The onset of liver damage from cystic fibrosis liver disease (CFLD) occurs before adulthood. A person may experience no symptoms at all or only minor ones. Patient health may deteriorate with progressive liver injury even before liver disease becomes clinically apparent. To further understand how early CFLD affects both overall and disease-specific quality of life, researchers conducted a comprehensive analysis of Health-Related quality of life (HRQOL) data from children participating in a multi-center research study of CFLD. Ultrasound (US) patterns  of normal (NL), heterogeneous (HTG), homogeneous (HMG), or nodular (NOD) to indicate those at risk for progressive CFLD. They shared the outcomes with the parents.  They assessed parent/child-reported (age ≥5 years) HRQOL by PedsQL 4.0 Generic Core and CF Questionnaire-revised (CFQ-R) prior to the US and annually. 

HRQOL was compared by US pattern before, after, and 5 years after the intervention. If there are significant differences between the various US groups, a MANOVA with a Hotelling-Lawley trace will show that. There was no evidence that HTG or NOD US was linked with decreased PedsQL/CFQ-R at baseline among 515 participants and their parents before US. No improvement was noted in PedsQL/CFQ-R scores from baseline to 12 months later among parents of children with NOD. Many scales, including physical function, on the child-reported PedsQL/CFQ-R (95 NL, 20 NOD), improved between baseline and year 5. Parents of children with HMG said their children’s CFQ-R weight ratings improved.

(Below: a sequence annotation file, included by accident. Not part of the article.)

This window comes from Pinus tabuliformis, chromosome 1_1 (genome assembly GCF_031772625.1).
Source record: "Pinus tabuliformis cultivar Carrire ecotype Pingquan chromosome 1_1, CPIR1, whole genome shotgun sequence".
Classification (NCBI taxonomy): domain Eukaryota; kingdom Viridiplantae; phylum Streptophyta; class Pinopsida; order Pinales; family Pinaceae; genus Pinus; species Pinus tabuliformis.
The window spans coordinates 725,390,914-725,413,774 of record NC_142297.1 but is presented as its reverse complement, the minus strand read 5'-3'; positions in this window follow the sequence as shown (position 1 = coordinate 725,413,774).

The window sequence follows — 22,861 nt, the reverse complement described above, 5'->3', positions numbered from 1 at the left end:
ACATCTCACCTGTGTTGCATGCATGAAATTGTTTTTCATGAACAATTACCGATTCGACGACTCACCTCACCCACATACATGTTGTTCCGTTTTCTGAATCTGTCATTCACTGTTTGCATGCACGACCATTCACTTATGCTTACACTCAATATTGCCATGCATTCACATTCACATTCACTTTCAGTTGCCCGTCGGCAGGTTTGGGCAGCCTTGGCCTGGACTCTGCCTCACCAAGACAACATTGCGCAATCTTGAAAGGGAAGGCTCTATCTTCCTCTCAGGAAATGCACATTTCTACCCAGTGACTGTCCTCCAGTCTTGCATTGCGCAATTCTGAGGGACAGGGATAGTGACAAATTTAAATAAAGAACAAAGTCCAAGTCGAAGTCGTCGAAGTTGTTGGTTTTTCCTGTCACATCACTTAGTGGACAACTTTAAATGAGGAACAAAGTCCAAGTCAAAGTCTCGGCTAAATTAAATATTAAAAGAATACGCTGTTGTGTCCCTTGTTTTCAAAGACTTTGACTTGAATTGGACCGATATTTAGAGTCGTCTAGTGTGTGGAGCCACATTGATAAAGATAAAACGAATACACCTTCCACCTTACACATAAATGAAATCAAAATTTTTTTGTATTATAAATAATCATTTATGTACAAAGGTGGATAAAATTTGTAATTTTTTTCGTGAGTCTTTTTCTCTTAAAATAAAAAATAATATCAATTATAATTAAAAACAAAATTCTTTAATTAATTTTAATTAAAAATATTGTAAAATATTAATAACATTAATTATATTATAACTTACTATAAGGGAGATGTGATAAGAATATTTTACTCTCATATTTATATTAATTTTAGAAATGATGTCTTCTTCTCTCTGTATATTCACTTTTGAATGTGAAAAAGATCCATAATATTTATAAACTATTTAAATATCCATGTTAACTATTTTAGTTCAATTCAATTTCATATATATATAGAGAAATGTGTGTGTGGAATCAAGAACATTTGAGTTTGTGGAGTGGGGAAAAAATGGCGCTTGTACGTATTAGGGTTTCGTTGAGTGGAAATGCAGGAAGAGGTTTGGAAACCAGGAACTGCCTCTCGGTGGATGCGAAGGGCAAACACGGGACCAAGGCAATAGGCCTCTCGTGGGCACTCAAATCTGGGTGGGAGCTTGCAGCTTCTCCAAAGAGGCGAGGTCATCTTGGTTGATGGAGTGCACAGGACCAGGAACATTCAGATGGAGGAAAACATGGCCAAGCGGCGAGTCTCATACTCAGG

HRQoL was impressively consistent in children with CF, independent of liver involvement, even in those with early, undiagnosed, or pre-symptomatic liver illness.